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Dr. Donald Gilden

Dr. Donald Gilden

Dr. Donald Gilden

Dr. Donald “Don” Gilden, former neurology chair of the CU School of Medicine’s neurology department until 2010, passed away Monday, Aug. 22, 2016, in Denver. He was 78.

Rabbi Bernard Gerson officiated at the Aug. 25 service at Rodef Shalom. Interment followed at Mt. Nebo Cemetery. Feldman Mortuary made the arrangements.

“Above all else, Dad was a family man,” said his son Daniel Gilden. “Nothing pleased him more than spending quality time with the entire family.

“He came home for dinner every night when we were kids,” Daniel said, “and he went to all our important events. When he became a grandfather, he left work early one day every week to pick them up and do something fun with them.

“He was an incredibly loving, affectionate person. He lived life every day to the fullest.”

Dr. Gilden was born in 1937 in Baltimore, MD, where he was raised. His father was a Jewish immigrant from Poland and his mother’s parents came from Belarus.

He played one season of semi-professional baseball before attending Dartmouth College in 1955. He went to the University of Maryland Medical School and completed his neurology residency at the University of Chicago.

Dr. Gilden met his future wife, Audrey Steinman, at the University of Chicago. Married on Dec. 25, 1966, they were together for 49 years.

Following his residency, he served for two years as a physician in the US Army at Walter Reed National Military Medical Center. He subsequently completed a post-doctoral fellowship in neuro-virology at Johns Hopkins University.

Dr. Gilden was professor of neurology at the University of Pennsylvania and the Wistar Institute in Philadelphia.

He moved to Colorado in 1985 as a professor and then chair of CU’s neurology department.

During his 24-year tenure at CU, Dr. Gilden expanded the department from fewer than 10 full-time faculty members into a nationally recognized multi-subspecialty unit with over 30 faculty members.

His extensive involvement in residency education leaves a legacy of well-trained neurologists who continue serving Colorado’s community.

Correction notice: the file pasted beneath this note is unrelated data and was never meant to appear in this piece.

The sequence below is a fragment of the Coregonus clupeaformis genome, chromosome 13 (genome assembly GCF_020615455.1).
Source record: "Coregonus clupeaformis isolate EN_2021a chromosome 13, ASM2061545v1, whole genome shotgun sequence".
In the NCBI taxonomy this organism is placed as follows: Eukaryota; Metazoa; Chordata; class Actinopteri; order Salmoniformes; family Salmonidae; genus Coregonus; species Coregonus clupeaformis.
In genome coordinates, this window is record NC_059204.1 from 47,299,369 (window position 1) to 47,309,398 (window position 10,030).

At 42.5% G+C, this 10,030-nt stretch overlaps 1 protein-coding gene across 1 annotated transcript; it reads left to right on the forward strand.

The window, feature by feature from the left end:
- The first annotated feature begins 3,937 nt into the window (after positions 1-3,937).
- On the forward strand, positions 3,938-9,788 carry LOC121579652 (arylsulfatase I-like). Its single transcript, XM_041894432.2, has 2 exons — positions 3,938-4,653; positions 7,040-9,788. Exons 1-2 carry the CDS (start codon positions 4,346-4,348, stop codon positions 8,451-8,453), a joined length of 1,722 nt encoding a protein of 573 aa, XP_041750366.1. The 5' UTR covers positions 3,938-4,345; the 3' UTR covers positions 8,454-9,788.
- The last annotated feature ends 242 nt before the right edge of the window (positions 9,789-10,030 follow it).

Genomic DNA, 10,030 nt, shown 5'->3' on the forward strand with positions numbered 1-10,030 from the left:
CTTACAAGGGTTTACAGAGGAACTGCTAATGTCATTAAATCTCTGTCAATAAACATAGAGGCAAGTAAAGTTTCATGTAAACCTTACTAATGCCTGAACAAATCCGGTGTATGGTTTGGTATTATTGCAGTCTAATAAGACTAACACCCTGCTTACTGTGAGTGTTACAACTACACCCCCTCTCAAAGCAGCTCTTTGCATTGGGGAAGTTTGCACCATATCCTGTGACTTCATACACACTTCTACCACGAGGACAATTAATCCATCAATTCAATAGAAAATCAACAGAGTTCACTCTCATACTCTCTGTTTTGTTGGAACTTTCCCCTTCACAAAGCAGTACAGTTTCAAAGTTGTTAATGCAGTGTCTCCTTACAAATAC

A distinguished NIH-funded researcher, Dr. Gilden published over 420 scientific papers and book chapters over his career and edited several books on virus infections of the central nervous system.

In 1983, his lab at the University of Pennsylvania proved that varicella zoster virus (VZV), which causes chicken pox and shingles, becomes latent in the peripheral nervous system.

He also showed that the shingles infection could cause pain without a rash.

During the latter part of his career, his lab demonstrated that VZV could lead to strokes and aneurysms following an infection of blood vessels in the brain.

In 2015, his research group published a paper showing that VZV might cause giant cell arteritis, which results in headaches and vision loss in the elderly.

An avid amateur musician and skier, Dr. Gilden rose early each morning to play his violin and was known for giving musical performances at scientific conferences.

He skied over 20 days every year and was able to ski several days in the last year of his life, despite his cancer diagnosis.

Dr. Gilden is survived by his wife Audrey Gilden; sons Daniel (Rocio Rubio Moiron) Gilden, Adam (Jean) Gilden Tsai and Paul (Tali Raviv) Gilden; sister Devera Gilden; brother-in-law Michael (Linda) Steinman; and six grandchildren.

Contributions may be made to Rodef Shalom or Hadassah Medical Organization.

Copyright © 2016 by the Intermountain Jewish News




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